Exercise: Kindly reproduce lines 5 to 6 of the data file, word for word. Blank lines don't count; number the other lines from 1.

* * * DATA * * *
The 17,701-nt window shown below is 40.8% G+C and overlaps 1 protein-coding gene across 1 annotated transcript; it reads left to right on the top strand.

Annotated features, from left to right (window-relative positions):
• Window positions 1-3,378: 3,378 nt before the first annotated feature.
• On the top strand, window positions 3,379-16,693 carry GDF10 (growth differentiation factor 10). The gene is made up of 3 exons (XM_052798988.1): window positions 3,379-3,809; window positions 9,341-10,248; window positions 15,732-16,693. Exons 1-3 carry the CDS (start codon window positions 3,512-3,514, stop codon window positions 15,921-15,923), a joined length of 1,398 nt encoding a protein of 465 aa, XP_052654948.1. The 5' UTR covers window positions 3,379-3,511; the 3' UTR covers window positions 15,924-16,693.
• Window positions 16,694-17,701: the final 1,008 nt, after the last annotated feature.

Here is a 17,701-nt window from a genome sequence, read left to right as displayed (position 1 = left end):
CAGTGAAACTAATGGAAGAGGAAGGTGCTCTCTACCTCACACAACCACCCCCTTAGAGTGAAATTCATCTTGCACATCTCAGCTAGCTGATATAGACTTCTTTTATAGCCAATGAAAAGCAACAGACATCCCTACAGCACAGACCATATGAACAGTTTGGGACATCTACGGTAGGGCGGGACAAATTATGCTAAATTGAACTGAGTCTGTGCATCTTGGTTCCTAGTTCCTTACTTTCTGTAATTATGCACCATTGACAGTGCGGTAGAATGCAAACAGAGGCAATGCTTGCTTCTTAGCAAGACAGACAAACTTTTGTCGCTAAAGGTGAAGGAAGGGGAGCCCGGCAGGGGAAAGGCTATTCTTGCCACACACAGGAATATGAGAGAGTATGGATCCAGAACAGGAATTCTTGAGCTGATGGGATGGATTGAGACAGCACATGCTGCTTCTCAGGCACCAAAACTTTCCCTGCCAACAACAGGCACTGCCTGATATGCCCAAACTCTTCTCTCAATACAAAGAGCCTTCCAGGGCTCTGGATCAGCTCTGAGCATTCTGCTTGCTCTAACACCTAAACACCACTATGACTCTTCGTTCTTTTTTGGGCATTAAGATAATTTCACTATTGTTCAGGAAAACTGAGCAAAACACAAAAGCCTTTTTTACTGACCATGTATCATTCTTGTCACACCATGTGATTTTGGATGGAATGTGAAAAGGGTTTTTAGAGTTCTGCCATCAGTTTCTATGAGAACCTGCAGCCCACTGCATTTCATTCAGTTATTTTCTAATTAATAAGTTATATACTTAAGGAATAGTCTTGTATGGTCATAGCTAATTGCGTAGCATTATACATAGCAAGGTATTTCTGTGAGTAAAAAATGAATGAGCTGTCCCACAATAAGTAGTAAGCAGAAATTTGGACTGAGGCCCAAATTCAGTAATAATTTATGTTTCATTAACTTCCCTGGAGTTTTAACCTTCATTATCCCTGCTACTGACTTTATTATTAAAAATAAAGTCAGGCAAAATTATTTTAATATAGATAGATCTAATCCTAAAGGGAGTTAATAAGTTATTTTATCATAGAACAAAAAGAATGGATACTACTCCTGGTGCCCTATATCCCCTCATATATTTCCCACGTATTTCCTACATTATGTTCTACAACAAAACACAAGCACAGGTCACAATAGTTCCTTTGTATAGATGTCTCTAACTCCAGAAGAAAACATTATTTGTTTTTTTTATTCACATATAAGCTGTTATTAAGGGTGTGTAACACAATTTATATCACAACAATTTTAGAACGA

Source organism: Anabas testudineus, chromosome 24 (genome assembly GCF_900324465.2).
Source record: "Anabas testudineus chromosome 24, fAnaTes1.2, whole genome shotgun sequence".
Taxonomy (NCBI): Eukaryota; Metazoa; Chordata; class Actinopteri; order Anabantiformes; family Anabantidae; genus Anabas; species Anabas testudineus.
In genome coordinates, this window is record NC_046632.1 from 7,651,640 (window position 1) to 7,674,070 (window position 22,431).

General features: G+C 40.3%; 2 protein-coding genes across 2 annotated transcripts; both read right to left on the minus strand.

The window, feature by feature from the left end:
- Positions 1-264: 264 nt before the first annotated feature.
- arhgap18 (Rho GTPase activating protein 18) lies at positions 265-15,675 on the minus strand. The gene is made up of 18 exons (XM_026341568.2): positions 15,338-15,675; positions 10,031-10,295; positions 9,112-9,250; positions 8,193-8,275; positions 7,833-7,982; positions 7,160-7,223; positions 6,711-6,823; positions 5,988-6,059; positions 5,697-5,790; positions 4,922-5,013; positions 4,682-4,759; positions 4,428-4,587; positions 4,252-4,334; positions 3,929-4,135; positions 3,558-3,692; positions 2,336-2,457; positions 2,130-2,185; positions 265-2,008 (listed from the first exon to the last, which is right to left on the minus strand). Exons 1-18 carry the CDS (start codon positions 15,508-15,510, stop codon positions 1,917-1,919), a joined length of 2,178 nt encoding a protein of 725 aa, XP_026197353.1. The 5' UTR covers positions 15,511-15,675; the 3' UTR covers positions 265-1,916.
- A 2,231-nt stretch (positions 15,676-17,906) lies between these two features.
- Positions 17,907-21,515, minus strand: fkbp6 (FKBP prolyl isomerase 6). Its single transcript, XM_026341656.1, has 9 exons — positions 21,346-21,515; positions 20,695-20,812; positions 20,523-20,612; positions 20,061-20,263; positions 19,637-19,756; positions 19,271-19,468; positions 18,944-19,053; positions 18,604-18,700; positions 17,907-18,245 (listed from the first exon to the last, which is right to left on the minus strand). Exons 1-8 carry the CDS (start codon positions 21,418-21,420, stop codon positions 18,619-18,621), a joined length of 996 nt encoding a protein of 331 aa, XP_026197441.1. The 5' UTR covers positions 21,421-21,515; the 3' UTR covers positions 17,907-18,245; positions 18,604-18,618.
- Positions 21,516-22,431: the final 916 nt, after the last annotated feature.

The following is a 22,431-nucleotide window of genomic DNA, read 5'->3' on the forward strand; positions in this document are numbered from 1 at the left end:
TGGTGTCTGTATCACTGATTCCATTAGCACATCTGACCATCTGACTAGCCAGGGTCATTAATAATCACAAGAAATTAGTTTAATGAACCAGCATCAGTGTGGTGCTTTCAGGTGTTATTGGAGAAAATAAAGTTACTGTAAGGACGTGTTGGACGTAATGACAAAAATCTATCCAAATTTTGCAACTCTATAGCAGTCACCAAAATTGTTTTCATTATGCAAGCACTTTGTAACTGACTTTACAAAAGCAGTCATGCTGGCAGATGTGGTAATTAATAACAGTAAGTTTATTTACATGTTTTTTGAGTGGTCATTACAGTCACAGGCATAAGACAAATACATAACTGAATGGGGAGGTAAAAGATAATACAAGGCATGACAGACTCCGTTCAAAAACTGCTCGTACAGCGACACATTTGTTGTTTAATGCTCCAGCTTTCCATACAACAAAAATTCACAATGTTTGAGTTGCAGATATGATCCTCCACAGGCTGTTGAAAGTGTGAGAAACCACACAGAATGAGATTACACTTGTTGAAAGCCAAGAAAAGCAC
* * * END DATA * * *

• Window positions 16,694-17,701: the final 1,008 nt, after the last annotated feature.

Here is a 17,701-nt window from a genome sequence, read left to right as displayed (position 1 = left end):